RENO, Nev. -- A federal judge decided Friday not to rein in the roundup and capture of wild horses in eastern Nevada, rejecting advocates' claims the federal government was “needlessly and recklessly” killing free-roaming mustangs in violation of U.S. law.
With a little more than four weeks to go for federal land managers to complete what they call a drought-prompted “gather” near the Utah state line, U.S. District Judge Miranda Du said she wasn't convinced groups trying to stop the process would win their underlying lawsuit.
“The court finds that plaintiffs have not shown they are likely to succeed on the merits of their claims and that the balance of equities in this instance weighs against enjoining the 2022 gather,” she said.
The U.S. Bureau of Land Management insists it must round up the mustangs before the end of February — one of several operations scheduled on an expedited basis due to historically dry conditions on the Western range.
Maggie Smith, a Justice Department lawyer, told the judge on Wednesday that a delay of even two or three days would prevent the agency from completing planned removals before the end of the year.
“This is a very high priority (for the bureau). It’s an area that is suffering from extreme drought conditions, very limited forage and a huge overpopulation of horses,” Smith said.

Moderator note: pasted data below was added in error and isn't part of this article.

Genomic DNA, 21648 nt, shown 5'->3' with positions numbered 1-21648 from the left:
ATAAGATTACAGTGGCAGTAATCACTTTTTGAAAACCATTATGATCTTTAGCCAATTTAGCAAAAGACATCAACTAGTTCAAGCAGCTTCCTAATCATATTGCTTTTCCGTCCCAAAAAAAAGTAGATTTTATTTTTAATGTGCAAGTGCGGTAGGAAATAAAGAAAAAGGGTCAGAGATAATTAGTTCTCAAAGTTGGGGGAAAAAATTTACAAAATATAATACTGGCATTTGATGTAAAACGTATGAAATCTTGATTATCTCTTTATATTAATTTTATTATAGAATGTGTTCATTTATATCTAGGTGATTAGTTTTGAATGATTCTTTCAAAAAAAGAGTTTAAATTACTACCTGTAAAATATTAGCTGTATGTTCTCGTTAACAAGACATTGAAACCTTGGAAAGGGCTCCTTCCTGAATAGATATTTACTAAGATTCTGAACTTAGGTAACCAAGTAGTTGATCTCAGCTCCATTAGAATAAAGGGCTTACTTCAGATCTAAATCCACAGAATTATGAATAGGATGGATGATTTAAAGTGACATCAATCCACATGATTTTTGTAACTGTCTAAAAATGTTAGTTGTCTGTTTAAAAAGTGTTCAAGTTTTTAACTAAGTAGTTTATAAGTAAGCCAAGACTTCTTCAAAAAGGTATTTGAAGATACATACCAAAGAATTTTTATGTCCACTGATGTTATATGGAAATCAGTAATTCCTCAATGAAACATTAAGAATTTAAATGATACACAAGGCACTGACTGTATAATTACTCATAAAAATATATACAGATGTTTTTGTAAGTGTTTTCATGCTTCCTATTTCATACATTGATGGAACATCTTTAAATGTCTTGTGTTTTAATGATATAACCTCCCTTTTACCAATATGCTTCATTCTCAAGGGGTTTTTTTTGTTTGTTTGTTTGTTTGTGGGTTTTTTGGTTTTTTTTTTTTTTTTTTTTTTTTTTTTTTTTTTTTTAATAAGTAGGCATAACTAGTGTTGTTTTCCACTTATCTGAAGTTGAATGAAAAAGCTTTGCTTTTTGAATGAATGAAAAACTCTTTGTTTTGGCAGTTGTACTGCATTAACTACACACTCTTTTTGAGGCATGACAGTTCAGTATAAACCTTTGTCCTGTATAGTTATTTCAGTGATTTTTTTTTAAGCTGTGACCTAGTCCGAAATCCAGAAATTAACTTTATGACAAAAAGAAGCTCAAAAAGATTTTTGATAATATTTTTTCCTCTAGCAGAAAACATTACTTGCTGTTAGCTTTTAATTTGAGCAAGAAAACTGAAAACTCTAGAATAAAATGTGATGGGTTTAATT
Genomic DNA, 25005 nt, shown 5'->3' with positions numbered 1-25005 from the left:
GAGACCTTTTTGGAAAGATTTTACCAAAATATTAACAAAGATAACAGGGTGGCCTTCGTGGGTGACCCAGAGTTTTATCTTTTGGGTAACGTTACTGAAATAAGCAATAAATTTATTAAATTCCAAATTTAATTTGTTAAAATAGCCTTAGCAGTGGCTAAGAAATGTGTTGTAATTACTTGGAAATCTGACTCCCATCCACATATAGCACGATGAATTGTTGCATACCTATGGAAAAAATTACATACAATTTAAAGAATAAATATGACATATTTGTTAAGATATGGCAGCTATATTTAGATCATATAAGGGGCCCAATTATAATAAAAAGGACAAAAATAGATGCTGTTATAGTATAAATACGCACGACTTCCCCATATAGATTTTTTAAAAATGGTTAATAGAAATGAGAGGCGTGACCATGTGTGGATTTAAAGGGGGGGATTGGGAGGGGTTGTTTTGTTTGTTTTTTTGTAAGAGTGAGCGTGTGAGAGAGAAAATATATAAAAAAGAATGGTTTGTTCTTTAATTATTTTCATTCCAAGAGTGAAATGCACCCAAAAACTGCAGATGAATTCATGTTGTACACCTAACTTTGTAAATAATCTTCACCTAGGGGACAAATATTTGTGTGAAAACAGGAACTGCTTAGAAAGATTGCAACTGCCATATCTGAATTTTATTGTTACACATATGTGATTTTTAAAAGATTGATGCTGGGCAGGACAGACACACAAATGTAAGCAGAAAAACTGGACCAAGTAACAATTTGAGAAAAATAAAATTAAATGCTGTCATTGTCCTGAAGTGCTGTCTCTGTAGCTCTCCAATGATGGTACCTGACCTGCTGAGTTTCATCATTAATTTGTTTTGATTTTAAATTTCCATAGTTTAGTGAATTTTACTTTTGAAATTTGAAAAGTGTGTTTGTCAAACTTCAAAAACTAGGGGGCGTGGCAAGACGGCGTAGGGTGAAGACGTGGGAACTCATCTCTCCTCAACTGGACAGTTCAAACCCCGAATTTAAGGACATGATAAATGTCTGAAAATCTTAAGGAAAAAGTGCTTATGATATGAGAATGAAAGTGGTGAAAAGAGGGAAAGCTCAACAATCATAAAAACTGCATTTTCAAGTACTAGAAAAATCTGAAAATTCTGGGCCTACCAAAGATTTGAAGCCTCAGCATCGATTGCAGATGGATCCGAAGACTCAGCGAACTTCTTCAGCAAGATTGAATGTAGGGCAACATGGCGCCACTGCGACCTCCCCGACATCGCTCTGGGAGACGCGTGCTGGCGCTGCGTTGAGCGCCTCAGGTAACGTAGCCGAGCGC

The bureau plans to capture more horses this year than ever before, at least 19,000 across 10 western states. The 13,666 gathered last year was the previous high.
Agents are prohibited from using helicopters to drive herds into temporary corrals from March 1 to June 1, when mares typically are pregnant and give birth. After that, summer heat adds stress on the animals and contractor availability becomes a problem in the fall, Smith said.
Horse advocates led by Laura Leigh, Wild Horse Education, Animal Wellness Action and the nonprofit CANA Foundation say the agency is squeezing the roundup of 2,030 horses in Nevada into a month under an illegal environmental assessment of a series of gathers over 10 years.
Of 1,048 horses rounded up as of Wednesday, the bureau said 11 died.
The horse groups say the low-flying helicopters combined with “unsafe muddy conditions on the ground in mid-January create a purely artificial hazard that is deadly to these wild horses, a congressional protected, public natural resource.”
The bureau said a 1% fatality rate was consistent with the 1.1% rate estimated as the average for all horse gathers from 2010-19.
“In short, there is nothing to suggest the conditions of this gather are unusually dangerous to the horses,” it said in response to the request for Du's emergency order.
“It fact,” Smith told Du, “it is proceeding very smoothly. While we certainly regret the harm to any animal, what we are seeing here is exactly what we expected,.”
Du asked lawyers for the horse groups if they expected no horses to die in the roundup.
Jessica Blome, a lawyer for the plaintiffs, said that while some deaths do typically occur, in this case, there have been “more than necessary."
“This particular herd is foaling now and pregnant now,” Blome told Du on Wednesday. “If they had followed the proper process and monitored the herd, they would know that.”
Associated Press writer Ken Ritter in Las Vegas contributed to this report.